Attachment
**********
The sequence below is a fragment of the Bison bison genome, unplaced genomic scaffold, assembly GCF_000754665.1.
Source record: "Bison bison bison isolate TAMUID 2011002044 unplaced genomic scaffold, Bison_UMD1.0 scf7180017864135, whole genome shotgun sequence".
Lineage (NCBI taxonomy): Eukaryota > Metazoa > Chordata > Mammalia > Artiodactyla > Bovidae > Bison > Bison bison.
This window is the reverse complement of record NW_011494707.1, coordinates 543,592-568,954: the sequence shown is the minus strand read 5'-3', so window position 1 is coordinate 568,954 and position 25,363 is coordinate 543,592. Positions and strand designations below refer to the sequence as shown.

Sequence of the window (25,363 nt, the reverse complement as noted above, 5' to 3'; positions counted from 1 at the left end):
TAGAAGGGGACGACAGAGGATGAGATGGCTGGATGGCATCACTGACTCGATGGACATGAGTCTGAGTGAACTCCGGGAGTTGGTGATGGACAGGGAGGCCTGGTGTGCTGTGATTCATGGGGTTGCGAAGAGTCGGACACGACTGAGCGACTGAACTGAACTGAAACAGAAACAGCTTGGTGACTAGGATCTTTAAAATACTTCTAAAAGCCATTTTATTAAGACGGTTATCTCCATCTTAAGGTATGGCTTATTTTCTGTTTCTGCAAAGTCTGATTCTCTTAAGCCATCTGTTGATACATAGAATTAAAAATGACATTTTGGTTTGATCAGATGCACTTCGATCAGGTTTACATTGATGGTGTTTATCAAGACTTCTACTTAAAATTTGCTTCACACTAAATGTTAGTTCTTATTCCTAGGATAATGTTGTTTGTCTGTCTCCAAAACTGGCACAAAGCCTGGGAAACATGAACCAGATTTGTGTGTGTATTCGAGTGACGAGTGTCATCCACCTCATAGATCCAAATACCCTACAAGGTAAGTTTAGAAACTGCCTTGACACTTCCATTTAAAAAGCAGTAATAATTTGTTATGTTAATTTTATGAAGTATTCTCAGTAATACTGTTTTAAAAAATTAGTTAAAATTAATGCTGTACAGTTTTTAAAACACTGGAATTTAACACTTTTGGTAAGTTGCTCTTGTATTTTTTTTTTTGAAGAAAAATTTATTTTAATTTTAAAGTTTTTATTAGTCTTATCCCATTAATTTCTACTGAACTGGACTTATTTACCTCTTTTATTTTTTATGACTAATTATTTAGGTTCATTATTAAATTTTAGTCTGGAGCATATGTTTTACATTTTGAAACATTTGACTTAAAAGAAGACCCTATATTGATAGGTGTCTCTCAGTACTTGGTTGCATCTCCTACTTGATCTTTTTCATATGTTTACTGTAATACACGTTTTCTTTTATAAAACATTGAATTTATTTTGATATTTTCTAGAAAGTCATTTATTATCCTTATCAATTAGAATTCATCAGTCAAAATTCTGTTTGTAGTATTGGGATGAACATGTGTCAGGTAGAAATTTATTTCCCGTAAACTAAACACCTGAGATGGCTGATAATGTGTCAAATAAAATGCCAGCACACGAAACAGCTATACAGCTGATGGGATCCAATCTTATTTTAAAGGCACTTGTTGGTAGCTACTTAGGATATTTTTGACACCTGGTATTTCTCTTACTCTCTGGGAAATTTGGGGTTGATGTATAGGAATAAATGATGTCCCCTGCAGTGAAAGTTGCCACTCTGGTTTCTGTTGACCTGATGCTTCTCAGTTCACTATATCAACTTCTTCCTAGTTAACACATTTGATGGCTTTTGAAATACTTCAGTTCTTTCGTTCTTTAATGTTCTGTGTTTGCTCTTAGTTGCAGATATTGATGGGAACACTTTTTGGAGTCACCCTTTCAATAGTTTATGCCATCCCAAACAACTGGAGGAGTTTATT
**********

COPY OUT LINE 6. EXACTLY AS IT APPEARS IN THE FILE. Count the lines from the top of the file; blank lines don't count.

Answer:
TAGAAGGGGACGACAGAGGATGAGATGGCTGGATGGCATCACTGACTCGATGGACATGAGTCTGAGTGAACTCCGGGAGTTGGTGATGGACAGGGAGGCCTGGTGTGCTGTGATTCATGGGGTTGCGAAGAGTCGGACACGACTGAGCGACTGAACTGAACTGAAACAGAAACAGCTTGGTGACTAGGATCTTTAAAATACTTCTAAAAGCCATTTTATTAAGACGGTTATCTCCATCTTAAGGTATGGCTTATTTTCTGTTTCTGCAAAGTCTGATTCTCTTAAGCCATCTGTTGATACATAGAATTAAAAATGACATTTTGGTTTGATCAGATGCACTTCGATCAGGTTTACATTGATGGTGTTTATCAAGACTTCTACTTAAAATTTGCTTCACACTAAATGTTAGTTCTTATTCCTAGGATAATGTTGTTTGTCTGTCTCCAAAACTGGCACAAAGCCTGGGAAACATGAACCAGATTTGTGTGTGTATTCGAGTGACGAGTGTCATCCACCTCATAGATCCAAATACCCTACAAGGTAAGTTTAGAAACTGCCTTGACACTTCCATTTAAAAAGCAGTAATAATTTGTTATGTTAATTTTATGAAGTATTCTCAGTAATACTGTTTTAAAAAATTAGTTAAAATTAATGCTGTACAGTTTTTAAAACACTGGAATTTAACACTTTTGGTAAGTTGCTCTTGTATTTTTTTTTTTGAAGAAAAATTTATTTTAATTTTAAAGTTTTTATTAGTCTTATCCCATTAATTTCTACTGAACTGGACTTATTTACCTCTTTTATTTTTTATGACTAATTATTTAGGTTCATTATTAAATTTTAGTCTGGAGCATATGTTTTACATTTTGAAACATTTGACTTAAAAGAAGACCCTATATTGATAGGTGTCTCTCAGTACTTGGTTGCATCTCCTACTTGATCTTTTTCATATGTTTACTGTAATACACGTTTTCTTTTATAAAACATTGAATTTATTTTGATATTTTCTAGAAAGTCATTTATTATCCTTATCAATTAGAATTCATCAGTCAAAATTCTGTTTGTAGTATTGGGATGAACATGTGTCAGGTAGAAATTTATTTCCCGTAAACTAAACACCTGAGATGGCTGATAATGTGTCAAATAAAATGCCAGCACACGAAACAGCTATACAGCTGATGGGATCCAATCTTATTTTAAAGGCACTTGTTGGTAGCTACTTAGGATATTTTTGACACCTGGTATTTCTCTTACTCTCTGGGAAATTTGGGGTTGATGTATAGGAATAAATGATGTCCCCTGCAGTGAAAGTTGCCACTCTGGTTTCTGTTGACCTGATGCTTCTCAGTTCACTATATCAACTTCTTCCTAGTTAACACATTTGATGGCTTTTGAAATACTTCAGTTCTTTCGTTCTTTAATGTTCTGTGTTTGCTCTTAGTTGCAGATATTGATGGGAACACTTTTTGGAGTCACCCTTTCAATAGTTTATGCCATCCCAAACAACTGGAGGAGTTTATT